Shake Sister Shake

I had the opportunity to interview director and producer, Lisa Eismen on before the second screening of the world premiere of this film at Thin Line.  Her film followed female blues musicians and performers as they struggle to break out in a male-dominated industry.  The unexpected here is that it’s not a melancholy story but one of empowerment.

Taking a Break

While I enjoyed the super comfy DCTA/Thin Line shuttle which helped us connect between the Campus Theatre and the Movie Tavern, where films were screened, I was still logging in some steps.  We continue to taut our walkable downtown and walk I did as I dined around town often.  But there was a moment where I just needed to sit and kick my feet up. Maybe a beer moment? So I headed to Bearded Monk where I can always count on the staff to offer a suggestion based on what I like, have tried and enjoyed.  On this occasion, I enjoyed The Woofus, a limited release from Pegasus City Brewery.  It was a light, crisp golden beer.  Just like its namesake, it’s a cross between a Cream and Kolsch-style beer with a touch of wheat.

Salt Petal

After my break, I moved on to Harvest House for Thin Line’s Sunday evening finale.  I had actually honed in on the final concert but, luckily, upon arrival, I discovered that the concerts were running behind.  It was a great opportunity to hear Salt Petal whose diverse sound included cumbia and disco but then they also busted out an accordion.  I’m still hopeful the video of me dancing doesn’t surface any time soon.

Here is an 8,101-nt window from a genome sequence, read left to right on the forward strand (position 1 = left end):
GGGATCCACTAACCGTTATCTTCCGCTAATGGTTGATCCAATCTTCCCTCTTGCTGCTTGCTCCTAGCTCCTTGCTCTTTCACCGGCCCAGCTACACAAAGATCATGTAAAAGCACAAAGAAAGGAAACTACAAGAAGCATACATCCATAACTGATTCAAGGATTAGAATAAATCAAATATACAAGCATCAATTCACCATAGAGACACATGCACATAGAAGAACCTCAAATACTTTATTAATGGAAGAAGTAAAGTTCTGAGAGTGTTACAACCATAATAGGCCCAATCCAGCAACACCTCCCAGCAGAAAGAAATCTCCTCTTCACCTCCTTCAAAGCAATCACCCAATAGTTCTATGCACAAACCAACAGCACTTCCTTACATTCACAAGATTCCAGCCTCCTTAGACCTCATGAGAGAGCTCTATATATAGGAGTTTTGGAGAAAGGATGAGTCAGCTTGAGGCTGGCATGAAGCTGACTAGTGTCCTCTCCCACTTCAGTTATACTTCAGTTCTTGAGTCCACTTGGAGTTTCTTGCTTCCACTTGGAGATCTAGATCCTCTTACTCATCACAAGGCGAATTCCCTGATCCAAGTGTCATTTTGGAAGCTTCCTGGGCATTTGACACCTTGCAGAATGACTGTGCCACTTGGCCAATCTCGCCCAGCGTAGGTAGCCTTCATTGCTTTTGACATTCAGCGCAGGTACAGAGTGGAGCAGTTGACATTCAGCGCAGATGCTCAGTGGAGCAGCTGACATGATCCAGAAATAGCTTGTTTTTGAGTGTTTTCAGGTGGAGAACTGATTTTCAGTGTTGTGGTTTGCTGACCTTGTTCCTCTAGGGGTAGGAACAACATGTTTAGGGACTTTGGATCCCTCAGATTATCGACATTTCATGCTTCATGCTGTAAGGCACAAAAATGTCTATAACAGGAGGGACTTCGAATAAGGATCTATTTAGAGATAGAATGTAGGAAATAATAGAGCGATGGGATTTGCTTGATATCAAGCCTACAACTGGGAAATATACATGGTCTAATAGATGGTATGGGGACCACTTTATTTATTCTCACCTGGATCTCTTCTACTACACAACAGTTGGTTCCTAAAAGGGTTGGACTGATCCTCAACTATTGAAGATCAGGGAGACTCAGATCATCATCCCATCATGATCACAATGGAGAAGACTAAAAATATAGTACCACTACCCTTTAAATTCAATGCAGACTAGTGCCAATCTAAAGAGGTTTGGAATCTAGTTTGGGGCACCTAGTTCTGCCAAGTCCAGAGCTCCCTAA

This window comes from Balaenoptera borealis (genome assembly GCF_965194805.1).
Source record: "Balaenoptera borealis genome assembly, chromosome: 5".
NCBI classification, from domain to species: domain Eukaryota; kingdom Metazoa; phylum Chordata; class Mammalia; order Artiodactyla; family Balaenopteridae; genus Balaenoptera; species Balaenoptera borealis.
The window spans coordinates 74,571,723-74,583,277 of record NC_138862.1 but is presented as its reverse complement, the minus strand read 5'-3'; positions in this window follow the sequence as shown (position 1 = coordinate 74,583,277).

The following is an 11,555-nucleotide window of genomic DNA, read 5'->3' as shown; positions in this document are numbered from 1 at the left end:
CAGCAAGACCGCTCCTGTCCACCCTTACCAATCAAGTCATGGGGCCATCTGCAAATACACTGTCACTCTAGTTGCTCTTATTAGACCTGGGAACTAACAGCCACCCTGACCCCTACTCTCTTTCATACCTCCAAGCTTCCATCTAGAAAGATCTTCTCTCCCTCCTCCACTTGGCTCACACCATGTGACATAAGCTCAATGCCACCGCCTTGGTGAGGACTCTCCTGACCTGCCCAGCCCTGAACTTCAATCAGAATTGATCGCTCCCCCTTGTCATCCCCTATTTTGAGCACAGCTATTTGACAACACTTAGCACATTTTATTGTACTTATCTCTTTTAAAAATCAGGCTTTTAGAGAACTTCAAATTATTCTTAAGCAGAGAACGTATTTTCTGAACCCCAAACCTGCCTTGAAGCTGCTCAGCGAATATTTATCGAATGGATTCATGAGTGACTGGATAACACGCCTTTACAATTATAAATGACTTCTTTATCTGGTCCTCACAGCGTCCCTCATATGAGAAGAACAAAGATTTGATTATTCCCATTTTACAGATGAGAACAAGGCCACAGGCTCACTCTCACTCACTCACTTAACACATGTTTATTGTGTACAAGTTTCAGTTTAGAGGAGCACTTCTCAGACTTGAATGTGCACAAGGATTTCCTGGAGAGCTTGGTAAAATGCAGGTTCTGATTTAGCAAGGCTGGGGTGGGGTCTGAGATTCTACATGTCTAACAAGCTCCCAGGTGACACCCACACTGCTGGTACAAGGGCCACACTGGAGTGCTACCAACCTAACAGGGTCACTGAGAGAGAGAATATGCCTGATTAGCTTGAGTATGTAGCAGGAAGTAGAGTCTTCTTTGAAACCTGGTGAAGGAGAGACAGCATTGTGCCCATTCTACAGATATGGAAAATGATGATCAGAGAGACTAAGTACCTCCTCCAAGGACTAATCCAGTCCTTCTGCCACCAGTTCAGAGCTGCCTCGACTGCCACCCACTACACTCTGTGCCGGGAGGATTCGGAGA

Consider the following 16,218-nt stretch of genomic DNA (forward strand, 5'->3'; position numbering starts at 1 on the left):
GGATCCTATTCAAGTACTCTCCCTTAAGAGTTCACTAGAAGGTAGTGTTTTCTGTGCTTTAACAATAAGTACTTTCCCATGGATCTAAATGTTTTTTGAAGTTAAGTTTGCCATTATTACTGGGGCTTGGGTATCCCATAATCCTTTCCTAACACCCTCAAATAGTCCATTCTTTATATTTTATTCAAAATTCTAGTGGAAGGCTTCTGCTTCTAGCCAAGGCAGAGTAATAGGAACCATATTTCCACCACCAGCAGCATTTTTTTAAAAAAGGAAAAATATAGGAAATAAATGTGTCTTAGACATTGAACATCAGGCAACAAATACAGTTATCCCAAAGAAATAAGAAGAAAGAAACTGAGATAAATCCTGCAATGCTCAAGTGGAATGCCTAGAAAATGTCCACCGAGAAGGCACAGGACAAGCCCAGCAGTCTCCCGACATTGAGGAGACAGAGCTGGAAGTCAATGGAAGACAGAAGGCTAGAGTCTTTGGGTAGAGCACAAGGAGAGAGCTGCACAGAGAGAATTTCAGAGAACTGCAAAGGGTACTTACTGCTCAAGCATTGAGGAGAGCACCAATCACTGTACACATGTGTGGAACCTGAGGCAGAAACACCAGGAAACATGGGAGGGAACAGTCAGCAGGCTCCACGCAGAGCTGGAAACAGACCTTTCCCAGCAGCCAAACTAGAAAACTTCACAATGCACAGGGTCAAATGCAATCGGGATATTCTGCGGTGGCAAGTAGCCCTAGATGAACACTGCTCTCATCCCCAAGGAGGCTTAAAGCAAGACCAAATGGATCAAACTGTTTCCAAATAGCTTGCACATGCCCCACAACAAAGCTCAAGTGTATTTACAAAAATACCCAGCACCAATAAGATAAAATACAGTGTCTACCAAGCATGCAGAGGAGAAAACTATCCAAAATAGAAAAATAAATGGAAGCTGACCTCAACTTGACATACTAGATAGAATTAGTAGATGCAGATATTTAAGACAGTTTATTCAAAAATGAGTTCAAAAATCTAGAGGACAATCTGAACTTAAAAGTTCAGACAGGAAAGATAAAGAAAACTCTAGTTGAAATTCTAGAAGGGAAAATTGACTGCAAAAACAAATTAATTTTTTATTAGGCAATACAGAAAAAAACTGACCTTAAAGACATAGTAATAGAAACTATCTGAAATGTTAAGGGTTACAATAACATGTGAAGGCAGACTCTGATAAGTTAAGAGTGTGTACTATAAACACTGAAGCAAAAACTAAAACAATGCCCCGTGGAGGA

Ceramos con Broche de Oro (Our “The Grand Finale”)

There is a very talented young woman on our staff that continually explores and expands her music knowledge.  I live vicariously through Isabel Deniz and sometimes see via social the many concert experiences she shares like a recent Flor de Toloache concert. Having the 2017 Latin Grammy Winners on her radar for a while, she suggested them on a whim to Thin Line.  (Isabel also happens to be the Associate Music Director for Thin Line.) She was both surprised and excited to hear the group had accepted the invitation to perform.

I was too because what Mexicana doesn’t like Mariachi music much less an all-woman power band? And power they brought.  From the stage, their strong vocals went straight for your heart as their fingers strummed musical magic.  I couldn’t help but feel pride and a lot of emotion as I looked around Harvest House and took in how many people were smiling as large as I was. At that moment we were just people enjoying the magic of music that brought us together, without barriers.

This what Thin Line does. It connects us to culture.

Kim Phillips, Discover Denton’s VP, said it best in a past blog describing Thin Line, “We walk in the shoes of people we do not know in situations we will likely never find ourselves.” Even while staying within my comfort zone, Thin Line schooled me.  That’s when you know the festival is a success.

If you are sad you missed the festival, there is still good news.  Thin Line likes to stay active so be sure to follow them on social to stay informed of additional special events they offer throughout the year.  Visit or look for them as Thin Line Fest on Facebook, Instagram and Twitter.